While in Jamaica early last March, one of my favorite songs we performed with the puppets was “Josiah.” We’d ask for an eight-year-old boy from the audience to come to the front and wear a paper crown during the song. The lyrics tell about Judah’s King Josiah, who began his reign while only eight years old. You can read all about him in 2 Chronicles 34 and 35.
Judah had another boy king less well known, Joash. You can read about him in 2 Chronicles 22, 23, and 24. Though separated by two hundred years, Joash and Josiah began their reigns in similar circumstances: Each boy, younger than ten years old, lived in an idolatrous society. A priest, Jehoida, mentored Joash, while a prophetess, Huldah, advised Josiah. Each repaired the Temple, and saw idolatry decline and the nation return to God.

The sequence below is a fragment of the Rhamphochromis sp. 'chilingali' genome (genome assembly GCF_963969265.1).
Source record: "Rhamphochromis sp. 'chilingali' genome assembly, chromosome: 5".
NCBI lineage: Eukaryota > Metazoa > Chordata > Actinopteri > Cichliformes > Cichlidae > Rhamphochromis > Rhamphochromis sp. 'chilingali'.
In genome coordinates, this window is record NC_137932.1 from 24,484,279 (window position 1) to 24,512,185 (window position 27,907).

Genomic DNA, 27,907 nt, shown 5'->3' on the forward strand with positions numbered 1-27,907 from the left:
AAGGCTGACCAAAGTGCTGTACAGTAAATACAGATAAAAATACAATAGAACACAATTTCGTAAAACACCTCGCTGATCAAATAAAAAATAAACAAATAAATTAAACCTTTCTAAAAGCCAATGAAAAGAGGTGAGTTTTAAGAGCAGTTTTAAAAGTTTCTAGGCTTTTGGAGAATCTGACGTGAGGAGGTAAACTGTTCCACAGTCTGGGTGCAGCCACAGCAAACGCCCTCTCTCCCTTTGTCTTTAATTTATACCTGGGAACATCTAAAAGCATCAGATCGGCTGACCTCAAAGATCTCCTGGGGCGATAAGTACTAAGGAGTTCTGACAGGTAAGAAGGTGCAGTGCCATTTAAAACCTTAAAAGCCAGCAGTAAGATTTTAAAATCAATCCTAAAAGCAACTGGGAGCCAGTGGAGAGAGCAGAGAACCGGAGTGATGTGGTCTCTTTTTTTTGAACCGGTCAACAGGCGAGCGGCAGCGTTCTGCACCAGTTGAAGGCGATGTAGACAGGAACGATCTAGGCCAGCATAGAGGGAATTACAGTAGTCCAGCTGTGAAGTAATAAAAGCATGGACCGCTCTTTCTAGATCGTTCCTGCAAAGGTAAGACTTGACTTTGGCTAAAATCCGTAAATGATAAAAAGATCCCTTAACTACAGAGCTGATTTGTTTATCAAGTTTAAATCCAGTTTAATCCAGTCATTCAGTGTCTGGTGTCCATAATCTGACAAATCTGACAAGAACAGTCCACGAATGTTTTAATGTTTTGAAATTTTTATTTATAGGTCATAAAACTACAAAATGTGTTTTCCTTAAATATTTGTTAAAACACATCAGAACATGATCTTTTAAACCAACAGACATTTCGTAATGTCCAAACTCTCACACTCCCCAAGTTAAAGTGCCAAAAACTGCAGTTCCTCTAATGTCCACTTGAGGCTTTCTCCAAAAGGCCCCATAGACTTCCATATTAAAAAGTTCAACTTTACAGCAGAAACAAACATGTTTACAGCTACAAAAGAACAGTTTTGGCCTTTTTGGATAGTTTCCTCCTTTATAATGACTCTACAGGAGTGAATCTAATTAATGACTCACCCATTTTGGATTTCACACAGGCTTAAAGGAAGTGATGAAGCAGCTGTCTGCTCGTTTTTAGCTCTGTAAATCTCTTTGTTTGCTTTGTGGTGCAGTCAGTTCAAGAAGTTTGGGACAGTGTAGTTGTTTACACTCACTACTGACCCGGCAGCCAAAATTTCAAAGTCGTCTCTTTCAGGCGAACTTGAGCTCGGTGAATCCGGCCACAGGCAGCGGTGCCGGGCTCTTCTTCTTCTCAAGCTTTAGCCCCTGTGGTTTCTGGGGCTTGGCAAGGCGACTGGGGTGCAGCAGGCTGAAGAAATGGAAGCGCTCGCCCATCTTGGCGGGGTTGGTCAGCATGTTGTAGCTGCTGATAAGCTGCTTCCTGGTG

There the similarities end.
It seems Joash was a puppet: His performance reflected the man controlling him. After the priest’s death, Joash followed the ungodly officials of Judah, abandoning the Temple and worshipping idols. He even murdered Jehoida’s son who rebuked him. God’s judgment followed.
Conversely, Josiah’s faith was his own. “Neither before nor after Josiah was there a king like him who turned to the Lord as he did—with all his heart and with all his soul and with all his strength…” (2 Kings 23:25)
In the New Testament, young Timothy could have become a puppet, controlled by Grandma, Mama, or Paul, but the Apostle deemed Timothy’s faith authentic: “I am reminded of your sincere faith, which first lived in your grandmother Lois and in your mother Eunice and, I am persuaded, now lives in you also.” (2 Timothy 1:5)
Working with young people—whether teens at school or five-year-olds at church—I face the same challenge: I want them to follow Christ for real, not because I or their parents or some other adult controls them.